Most of us know that ethics are the norms that determine between right and wrong. We learn these norms from the day we born and we use them on a daily basis. Ethical norms start from families, kindergarden, school, and work. They are different in religions, in cultures, in societies, and in different countries, but in their roots, they are the same. The laws copied from ethics are natural laws. During war we kill and torture people which is considered to be unethical but, there are some issues that we accept things which we don’t have to. War has always been and will continue to be a necessary action executed by human beings. There are many reasons for wars such as territorial issues, religion factors, and ethnic factors. And when the disagreements between two parties cannot be solved in a peaceful way, the war is the last option to be conducted. For this reason, the Geneva Convention sets international standards and laws which are a protection for humanity in other circumstances. “Professionals are guided by their ethics: the set of principles by which they practice, in the right way, on behalf of those they serve - demonstrating their characters” (General Raymond T. Odierno 2014). The importance of military ethics in 21st century is very valuable. In order to find out the importance, moral within ethics, ethical challenges and ethical categories with examples will be discussed.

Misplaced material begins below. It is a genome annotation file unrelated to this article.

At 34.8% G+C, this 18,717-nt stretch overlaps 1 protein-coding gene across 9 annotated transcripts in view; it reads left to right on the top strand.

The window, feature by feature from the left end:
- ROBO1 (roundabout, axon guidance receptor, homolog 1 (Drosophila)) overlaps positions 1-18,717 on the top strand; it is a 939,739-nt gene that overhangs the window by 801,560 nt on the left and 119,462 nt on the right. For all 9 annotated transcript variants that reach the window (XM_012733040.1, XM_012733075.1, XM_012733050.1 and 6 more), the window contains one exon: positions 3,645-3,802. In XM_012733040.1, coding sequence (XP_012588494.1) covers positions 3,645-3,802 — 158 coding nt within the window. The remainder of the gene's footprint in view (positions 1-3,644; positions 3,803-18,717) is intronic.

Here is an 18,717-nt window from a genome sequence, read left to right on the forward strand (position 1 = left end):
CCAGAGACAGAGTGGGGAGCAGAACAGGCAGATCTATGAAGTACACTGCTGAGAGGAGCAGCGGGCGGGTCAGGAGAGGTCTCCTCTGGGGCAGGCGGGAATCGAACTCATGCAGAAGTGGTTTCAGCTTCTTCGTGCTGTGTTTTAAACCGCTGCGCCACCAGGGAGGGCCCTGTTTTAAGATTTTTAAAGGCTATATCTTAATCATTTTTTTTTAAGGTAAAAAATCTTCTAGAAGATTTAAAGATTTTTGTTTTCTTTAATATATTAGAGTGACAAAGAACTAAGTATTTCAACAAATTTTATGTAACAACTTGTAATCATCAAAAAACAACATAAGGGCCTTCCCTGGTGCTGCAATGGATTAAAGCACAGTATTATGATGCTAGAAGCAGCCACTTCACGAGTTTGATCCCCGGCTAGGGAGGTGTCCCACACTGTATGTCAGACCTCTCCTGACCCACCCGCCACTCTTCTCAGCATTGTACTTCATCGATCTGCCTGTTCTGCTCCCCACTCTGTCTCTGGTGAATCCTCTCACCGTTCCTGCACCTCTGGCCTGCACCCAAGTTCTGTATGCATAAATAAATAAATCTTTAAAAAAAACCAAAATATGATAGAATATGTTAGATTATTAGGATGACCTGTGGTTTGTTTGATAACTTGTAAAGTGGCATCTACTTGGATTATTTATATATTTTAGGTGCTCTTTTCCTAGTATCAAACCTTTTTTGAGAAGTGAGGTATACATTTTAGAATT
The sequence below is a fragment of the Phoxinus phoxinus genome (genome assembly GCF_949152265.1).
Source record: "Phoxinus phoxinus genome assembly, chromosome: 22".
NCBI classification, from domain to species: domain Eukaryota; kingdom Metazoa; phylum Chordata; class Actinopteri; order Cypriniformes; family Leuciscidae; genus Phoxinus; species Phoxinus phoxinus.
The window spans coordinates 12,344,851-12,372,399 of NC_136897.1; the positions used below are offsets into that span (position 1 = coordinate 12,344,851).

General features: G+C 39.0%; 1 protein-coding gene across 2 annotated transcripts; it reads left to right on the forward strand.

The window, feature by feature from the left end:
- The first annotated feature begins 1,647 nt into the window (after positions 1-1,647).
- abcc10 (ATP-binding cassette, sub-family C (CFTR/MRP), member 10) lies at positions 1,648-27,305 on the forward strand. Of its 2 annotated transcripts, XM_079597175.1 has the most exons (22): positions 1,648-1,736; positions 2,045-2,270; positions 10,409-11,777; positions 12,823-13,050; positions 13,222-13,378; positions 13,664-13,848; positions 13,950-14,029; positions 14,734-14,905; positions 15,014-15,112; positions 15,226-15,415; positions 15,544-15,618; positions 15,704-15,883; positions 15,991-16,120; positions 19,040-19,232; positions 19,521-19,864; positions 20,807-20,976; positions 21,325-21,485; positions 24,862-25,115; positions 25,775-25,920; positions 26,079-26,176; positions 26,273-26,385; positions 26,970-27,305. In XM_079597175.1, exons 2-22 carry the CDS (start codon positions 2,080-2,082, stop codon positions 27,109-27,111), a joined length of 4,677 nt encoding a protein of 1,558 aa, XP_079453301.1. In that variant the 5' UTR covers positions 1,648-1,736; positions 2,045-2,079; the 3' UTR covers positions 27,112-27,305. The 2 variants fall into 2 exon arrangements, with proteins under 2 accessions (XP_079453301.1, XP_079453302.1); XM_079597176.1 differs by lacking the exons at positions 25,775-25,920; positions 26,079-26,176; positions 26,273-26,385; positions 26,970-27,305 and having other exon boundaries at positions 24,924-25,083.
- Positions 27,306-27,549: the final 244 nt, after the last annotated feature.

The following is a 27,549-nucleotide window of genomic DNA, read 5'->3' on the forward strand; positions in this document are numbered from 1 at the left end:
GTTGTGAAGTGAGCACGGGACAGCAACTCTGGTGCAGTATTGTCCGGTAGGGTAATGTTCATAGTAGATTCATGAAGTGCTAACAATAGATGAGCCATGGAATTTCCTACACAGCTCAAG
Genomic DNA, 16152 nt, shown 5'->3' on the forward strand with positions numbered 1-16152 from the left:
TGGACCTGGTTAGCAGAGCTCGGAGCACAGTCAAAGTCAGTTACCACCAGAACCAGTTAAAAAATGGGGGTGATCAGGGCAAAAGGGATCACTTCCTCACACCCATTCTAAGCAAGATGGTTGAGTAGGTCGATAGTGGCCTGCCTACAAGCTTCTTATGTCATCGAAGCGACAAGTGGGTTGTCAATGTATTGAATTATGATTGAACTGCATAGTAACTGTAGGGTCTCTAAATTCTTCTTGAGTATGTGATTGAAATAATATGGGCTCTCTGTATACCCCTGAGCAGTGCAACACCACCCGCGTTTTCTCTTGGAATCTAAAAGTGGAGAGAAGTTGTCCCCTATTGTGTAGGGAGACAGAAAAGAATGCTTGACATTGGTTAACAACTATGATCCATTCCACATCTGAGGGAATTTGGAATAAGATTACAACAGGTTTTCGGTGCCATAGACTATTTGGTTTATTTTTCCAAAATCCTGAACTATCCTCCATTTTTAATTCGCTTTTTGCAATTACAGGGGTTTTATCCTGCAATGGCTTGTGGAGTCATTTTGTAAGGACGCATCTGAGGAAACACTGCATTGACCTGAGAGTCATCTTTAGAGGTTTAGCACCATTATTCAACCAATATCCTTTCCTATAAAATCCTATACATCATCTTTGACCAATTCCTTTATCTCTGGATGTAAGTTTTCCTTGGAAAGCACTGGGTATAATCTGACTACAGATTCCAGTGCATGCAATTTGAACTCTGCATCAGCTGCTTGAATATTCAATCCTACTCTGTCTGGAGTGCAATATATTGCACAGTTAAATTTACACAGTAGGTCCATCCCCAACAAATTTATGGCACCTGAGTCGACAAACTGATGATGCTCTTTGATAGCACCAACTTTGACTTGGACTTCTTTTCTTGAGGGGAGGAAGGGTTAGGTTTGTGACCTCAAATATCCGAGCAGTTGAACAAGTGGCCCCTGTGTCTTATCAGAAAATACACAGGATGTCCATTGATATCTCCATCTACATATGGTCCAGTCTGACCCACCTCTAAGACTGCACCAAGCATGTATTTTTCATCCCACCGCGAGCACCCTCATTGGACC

Thesis: The role of private military contractors (PMCs) has expanded tremendously since the end of the Cold War when western governments began the process of trimming their bloated military forces. As privatization commenced, governments began to rely upon a new kind of contractor that sold not only hardware but also manpower and expertise. Even as conventional military forces declined, the need for highly capable, professional soldiers remained pressing, especially in conflict prone areas around the world. PMCs filled these gaps, providing military assistance, advice, and security services to governments, companies, and NGOs. However, the role of these companies, and the legal framework surrounding them remains up for debate, and recent cases of misconduct with deadly consequences only muddy the waters further. The question remains: do PMCs serve to help or hurt human rights in areas where they are deployed? In this paper, I will argue that PMCs do have a critical role in the modern battlefield as providers of logistical, training, and security services, but their use in offensive actions or assistance with so called “black operations” should be circumscribed to the point of nonexistence. I will analyze two cases studies where PMCSs were deployed: Iraq and Sierra Leone to determine the positive and negative ramifications of their deployment. PMCs have upheld human rights in the vast majority of areas where they have been deployed, and it has not been shown that they are